This reveals that far from repeating the instability suffered by his mother, PNoy intends to keep a close watch over the guardians of the state. And if that means abandoning the economic and social reform agendas temporarily or waiting for the fruits of reform to “trickle down”, then I guess what he is saying is “so be it.” Somewhere in the big blue yonder, I can hear the ghost of Don “Chino” Roces crying, “Social contract, my ass!”

Lies, Damned Lies and Statistics: Or why De Quiros is a bit of a crank

In his two most recent op-ed pieces published successively in the Inquirer between Monday and Tuesday this week, Conrado De Quiros proves why his writing should be taken with a grain of salt.


In Repetitions, Mr De Quiros talks of parallels between the two Aquino administrations and uses the argument that history may be repeating itself against those who despair at the current lackluster performance of PNoy in his freshman year. The implicit parallelism here is between the Marcos and Arroyo loyalists who claim that life deteriorated under their successors.

De Quiros uses a number of “lies, damned lies and statistics” in making his case. These fibs undermine his credibility. He states first of all that

(o)ne year after he came to power, the Gloria Macapagal Arroyo (GMA) loyalists are out saying how things have gotten worse from GMA’s time. Proof of it is that unemployment is rife, prices are higher and the hungry are getting hungrier. And they have the figures to show it.
What they forget to say is that Gloria borrowed more than Tabako (President Fidel V. Ramos) and Erap (President Joseph Estrada) combined in the course of her long, vicious and illegitimate rule from January 2001 to May 2010 which did not keep prices from soaring anyway, and which debt has added immeasurably to an already gigantic one the people are paying during P-Noy’s time and will continue to pay well past P-Noy’s time.

Ok, let us subject the first part of the argument to the Truth-o-meter. What was the level of external debt during the presidencies of Messrs Ramos and Estrada in contrast to Madame Arroyo? The chart below is taken from World Bank data which is hosted on Google Data Explorer.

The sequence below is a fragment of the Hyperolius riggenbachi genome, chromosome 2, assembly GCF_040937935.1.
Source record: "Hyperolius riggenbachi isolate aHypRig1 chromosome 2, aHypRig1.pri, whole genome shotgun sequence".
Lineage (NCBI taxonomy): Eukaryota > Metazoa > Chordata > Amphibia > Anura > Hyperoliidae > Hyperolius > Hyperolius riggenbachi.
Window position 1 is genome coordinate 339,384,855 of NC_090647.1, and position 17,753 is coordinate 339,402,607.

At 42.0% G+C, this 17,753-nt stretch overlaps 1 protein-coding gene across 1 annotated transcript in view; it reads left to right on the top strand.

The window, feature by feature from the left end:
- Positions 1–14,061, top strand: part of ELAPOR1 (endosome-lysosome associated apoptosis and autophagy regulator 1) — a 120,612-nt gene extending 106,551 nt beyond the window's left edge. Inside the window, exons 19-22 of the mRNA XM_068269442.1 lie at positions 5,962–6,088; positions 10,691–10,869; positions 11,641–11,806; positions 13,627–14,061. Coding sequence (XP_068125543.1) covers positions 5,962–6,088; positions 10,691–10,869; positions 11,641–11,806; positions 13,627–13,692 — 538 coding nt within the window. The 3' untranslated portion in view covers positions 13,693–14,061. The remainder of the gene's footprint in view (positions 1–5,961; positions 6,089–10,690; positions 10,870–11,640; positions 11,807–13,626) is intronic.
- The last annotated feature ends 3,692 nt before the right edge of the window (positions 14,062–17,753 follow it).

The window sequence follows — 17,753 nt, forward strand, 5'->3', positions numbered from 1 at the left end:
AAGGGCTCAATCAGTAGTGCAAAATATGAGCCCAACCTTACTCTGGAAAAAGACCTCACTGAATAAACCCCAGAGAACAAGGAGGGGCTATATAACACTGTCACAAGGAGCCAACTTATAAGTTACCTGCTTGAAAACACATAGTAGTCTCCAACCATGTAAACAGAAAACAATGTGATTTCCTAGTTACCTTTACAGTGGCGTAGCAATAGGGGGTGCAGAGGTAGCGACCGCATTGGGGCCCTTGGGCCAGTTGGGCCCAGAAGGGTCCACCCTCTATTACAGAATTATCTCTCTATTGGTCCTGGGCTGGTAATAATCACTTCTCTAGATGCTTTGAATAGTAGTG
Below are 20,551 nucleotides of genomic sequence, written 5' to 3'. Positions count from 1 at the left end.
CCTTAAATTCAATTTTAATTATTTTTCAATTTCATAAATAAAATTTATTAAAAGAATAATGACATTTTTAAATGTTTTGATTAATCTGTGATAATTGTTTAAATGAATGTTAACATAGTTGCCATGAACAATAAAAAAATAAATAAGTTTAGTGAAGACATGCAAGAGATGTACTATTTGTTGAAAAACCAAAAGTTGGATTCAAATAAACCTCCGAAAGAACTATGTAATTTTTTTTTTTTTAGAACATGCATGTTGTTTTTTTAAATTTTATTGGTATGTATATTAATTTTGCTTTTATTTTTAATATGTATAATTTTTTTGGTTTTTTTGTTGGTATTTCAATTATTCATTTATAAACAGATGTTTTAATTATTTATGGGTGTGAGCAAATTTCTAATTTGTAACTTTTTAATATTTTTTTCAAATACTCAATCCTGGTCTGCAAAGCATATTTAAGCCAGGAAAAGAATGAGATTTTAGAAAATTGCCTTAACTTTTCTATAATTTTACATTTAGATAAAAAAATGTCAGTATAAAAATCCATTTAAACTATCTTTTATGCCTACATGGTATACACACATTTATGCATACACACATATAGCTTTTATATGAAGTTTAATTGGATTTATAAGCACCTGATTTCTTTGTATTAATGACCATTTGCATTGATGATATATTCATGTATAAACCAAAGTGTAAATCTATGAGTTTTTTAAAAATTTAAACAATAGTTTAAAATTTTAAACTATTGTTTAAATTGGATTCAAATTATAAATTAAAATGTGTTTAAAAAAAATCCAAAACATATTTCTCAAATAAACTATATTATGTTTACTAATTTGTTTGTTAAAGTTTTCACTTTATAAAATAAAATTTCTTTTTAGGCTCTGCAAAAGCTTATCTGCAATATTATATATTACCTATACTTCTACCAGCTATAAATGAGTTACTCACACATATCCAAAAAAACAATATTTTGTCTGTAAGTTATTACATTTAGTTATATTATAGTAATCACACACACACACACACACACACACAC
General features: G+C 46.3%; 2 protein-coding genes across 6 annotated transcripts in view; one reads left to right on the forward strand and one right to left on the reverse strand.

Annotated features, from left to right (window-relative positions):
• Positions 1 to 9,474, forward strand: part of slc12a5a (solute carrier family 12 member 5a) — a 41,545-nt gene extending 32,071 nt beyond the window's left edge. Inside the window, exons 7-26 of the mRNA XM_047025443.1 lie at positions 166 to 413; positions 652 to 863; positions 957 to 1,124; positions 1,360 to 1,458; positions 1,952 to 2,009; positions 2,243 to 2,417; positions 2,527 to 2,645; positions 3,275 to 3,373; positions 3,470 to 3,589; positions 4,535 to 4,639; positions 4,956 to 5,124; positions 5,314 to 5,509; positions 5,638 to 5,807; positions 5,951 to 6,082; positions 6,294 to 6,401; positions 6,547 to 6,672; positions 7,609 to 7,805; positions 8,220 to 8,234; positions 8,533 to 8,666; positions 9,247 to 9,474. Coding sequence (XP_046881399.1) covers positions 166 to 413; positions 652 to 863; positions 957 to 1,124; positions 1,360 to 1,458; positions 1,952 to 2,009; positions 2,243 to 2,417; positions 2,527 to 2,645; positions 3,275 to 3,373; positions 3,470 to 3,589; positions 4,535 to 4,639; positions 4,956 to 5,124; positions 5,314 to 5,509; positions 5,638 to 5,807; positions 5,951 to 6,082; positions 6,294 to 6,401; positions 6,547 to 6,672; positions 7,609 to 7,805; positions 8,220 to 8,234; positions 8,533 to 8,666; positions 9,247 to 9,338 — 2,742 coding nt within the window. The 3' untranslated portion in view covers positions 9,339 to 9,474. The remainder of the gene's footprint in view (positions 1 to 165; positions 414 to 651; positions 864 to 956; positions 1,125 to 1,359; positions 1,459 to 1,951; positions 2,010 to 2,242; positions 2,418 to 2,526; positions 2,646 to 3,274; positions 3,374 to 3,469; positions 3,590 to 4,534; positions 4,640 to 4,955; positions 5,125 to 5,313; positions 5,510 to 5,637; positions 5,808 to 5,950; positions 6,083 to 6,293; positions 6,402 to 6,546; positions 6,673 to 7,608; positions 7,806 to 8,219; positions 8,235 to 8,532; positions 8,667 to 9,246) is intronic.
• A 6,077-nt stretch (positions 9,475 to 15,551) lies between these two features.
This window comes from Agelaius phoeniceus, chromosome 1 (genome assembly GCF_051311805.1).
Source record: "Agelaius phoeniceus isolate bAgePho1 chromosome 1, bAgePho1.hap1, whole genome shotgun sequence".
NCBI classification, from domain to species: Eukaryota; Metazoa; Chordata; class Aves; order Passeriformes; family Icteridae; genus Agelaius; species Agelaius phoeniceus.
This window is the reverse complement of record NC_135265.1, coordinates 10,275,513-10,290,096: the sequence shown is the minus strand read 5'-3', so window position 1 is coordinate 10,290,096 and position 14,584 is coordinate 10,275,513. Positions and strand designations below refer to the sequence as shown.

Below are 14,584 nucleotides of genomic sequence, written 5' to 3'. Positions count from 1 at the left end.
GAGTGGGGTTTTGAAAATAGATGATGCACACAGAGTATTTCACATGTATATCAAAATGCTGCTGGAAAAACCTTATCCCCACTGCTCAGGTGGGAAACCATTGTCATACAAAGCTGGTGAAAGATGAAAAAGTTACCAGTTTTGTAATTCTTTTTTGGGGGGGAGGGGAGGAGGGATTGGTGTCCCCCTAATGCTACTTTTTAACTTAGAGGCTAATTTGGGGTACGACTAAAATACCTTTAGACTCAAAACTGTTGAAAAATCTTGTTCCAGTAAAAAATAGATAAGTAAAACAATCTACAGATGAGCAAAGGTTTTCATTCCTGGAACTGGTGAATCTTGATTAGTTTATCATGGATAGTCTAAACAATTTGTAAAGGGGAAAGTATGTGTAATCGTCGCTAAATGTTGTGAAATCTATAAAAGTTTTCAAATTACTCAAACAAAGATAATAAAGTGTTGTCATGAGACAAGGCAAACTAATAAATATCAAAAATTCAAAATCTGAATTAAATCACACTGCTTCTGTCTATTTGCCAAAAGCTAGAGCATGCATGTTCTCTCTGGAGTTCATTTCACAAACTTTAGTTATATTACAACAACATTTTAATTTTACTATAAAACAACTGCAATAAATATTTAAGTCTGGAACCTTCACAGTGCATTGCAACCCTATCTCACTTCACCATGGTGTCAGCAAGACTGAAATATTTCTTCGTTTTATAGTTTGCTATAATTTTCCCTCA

It shows that the total external debt stock in 1991 prior to the election of Pres Ramos stood at 32.5 billion current US dollars. In 2000, the year before Mrs Arroyo succeeded Mr Estrada in office it rose to 58.3 billion dollars. That is a jump of about 25.8 billion. In 2009, the year before Mrs Arroyo handed power to Mr Aquino, the total external debt stock was 62.9 billion dollars or an increase of a mere 4.6 billion!

So on point one, Mr De Quiros’s claim that GMA had borrowed more than Messrs Ramos and Estrada combined is not only untrue, it misses the truth by a longshot. The growth of debt during the latter was 5.6 times more than under the former.

Let us examine the second part of the argument about price inflation under the Arroyo administration. The chart below shows inflation from the same data source. I am afraid that again in this case, the data conflicts with De Quiros’s claim. It shows that under GMA, inflation was tame. The country experienced some of the lowest price rises that it experienced since the 1970s, much of this is a result of the economic reforms instituted since the mid-80s of course.

So on point two, once again Mr De Quiros is caught fiddling with the truth.

Moving on to the rest of his argument, De Quiros states that

The economy Gloria left to P-Noy is not a rundown restaurant that has been sold to a new owner who with unlimited funds can renovate it and open with the sign, “Under new management.” It is a horse that has been starved and flogged to near-death and bequeathed to an impoverished nephew by a good-for-nothing aunt upon her death. You cannot make that horse spring back to life overnight, especially when it’s all you can do to keep body and soul together. It will take a great deal of nursing to make it so. Along with a great deal of cursing the departed.

You can’t blame everything that is wrong with the economy on Gloria. But you can, and ought to, blame her for a great deal. The people of this country did not start getting unemployed during P-Noy’s time, they started getting unemployed during Gloria’s time. Hell, they started getting hungry—yet another statistic a few months ago said people had gotten hungry of late—during Gloria’s time, as a result of abandoning the farmers completely and relying on importations of rice. And stealing billions of bukols along with the rice.
Gloria is the cause, this is the effect.

So, to verify these claims, let us look first of all at the level of income during Mrs Arroyo’s presidency. The chart here shows that per capita incomes grew quite rapidly and consistently for the most part during her term from $899 in 2001 to $1,752 in 2009, an increase of about 95%.